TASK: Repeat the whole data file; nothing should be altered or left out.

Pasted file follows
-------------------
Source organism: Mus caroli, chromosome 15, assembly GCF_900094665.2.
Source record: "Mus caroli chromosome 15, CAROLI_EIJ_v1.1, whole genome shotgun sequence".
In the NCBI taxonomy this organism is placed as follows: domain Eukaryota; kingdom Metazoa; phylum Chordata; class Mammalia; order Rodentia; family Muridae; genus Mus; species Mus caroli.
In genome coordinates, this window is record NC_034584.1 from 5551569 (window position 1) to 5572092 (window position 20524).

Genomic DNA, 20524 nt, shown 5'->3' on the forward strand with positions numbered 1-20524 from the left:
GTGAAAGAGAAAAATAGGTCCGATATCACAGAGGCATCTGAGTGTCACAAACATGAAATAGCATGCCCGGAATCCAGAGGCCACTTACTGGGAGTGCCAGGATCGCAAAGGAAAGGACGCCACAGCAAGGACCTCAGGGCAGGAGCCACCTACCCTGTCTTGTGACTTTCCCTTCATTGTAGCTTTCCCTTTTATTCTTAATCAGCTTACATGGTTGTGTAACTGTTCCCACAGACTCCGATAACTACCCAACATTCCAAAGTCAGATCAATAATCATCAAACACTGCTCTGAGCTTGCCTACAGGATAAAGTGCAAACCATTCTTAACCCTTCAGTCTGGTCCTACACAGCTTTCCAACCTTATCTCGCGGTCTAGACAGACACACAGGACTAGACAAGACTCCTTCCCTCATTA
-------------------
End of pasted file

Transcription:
Source organism: Mus caroli, chromosome 15, assembly GCF_900094665.2.
Source record: "Mus caroli chromosome 15, CAROLI_EIJ_v1.1, whole genome shotgun sequence".
In the NCBI taxonomy this organism is placed as follows: domain Eukaryota; kingdom Metazoa; phylum Chordata; class Mammalia; order Rodentia; family Muridae; genus Mus; species Mus caroli.
In genome coordinates, this window is record NC_034584.1 from 5551569 (window position 1) to 5572092 (window position 20524).

Genomic DNA, 20524 nt, shown 5'->3' on the forward strand with positions numbered 1-20524 from the left:
GTGAAAGAGAAAAATAGGTCCGATATCACAGAGGCATCTGAGTGTCACAAACATGAAATAGCATGCCCGGAATCCAGAGGCCACTTACTGGGAGTGCCAGGATCGCAAAGGAAAGGACGCCACAGCAAGGACCTCAGGGCAGGAGCCACCTACCCTGTCTTGTGACTTTCCCTTCATTGTAGCTTTCCCTTTTATTCTTAATCAGCTTACATGGTTGTGTAACTGTTCCCACAGACTCCGATAACTACCCAACATTCCAAAGTCAGATCAATAATCATCAAACACTGCTCTGAGCTTGCCTACAGGATAAAGTGCAAACCATTCTTAACCCTTCAGTCTGGTCCTACACAGCTTTCCAACCTTATCTCGCGGTCTAGACAGACACACAGGACTAGACAAGACTCCTTCCCTCATTA